Lateral Collateral Ligament (LCL) Tears
About Lateral Collateral Ligament (LCL) Tears
The lateral Collateral ligament (LCL) is an important ligament that checks the side to side sliding of the femur bone on the tibia bone in the knee. This ligament can be injured with sports or falls, especially with blows to the inside of the knee while the foot is planted on the ground.
The LCL can be sprained, which means it is still intact. If it is ruptured, it means it is completely broken. When an LCL injury involves a sprain, there is typically swelling that occurs in the knee and a feeling of instability with walking. Sprains are classified according to their severity with grades 1 through 3. Grades 1 and 2 are often treatable without surgery, while grade 3 is most often a complete tear and typically requires surgery.
With a sprain, the ligament is overstretched and micro-tearing results, causing pain and inflammation. There is little blood flow to the ligaments, and they get most of their nutrition from the joint fluid. This means that their healing is a lot slower than most other tissues. Depending on the severity of the sprain and joint stability, the potential for future injury can increase.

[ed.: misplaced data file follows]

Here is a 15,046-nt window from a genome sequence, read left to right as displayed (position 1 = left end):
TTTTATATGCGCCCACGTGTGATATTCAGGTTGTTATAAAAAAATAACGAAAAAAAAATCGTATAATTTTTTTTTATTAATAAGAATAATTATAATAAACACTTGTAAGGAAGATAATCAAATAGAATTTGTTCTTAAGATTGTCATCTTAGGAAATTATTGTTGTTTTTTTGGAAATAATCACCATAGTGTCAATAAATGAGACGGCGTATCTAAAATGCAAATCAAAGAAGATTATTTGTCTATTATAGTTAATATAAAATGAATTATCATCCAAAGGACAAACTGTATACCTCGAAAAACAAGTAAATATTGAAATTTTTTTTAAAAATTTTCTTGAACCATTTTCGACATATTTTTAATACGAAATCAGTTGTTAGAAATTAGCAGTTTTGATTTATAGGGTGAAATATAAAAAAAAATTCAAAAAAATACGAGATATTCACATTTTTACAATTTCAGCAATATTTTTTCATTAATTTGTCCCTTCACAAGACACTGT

With grade 3 LCL tears, surgery is most likely needed to repair. Physical therapy is vital to rehabilitation after this surgery. Recovery does take time, and the goal is to protect the surgery site and maintaining stability while getting back into walking and eventually running.
How physical therapy helps
Our physical therapists work with patients of all ages, especially those who have sustained LCL tears through sports activities. We work closely with your physician to examine the stability of your knee after the LCL injury. There are specific tests that we perform to assess how stable the ligament is and what course of action is best to resolve your pain and return you to activities as soon as possible. Most grade 1 and grade 2 sprains can be rehabilitated without the need for surgery, and our physical therapists will discuss your options.
If surgery is needed for your recovery, rest assured that you are in the right hands for your rehabilitation. We work closely with your physician’s rehabilitation protocols. The priority is to manage your pain and swelling after surgery and gradually increasing your range of motion in the knee per your post-surgery protocol.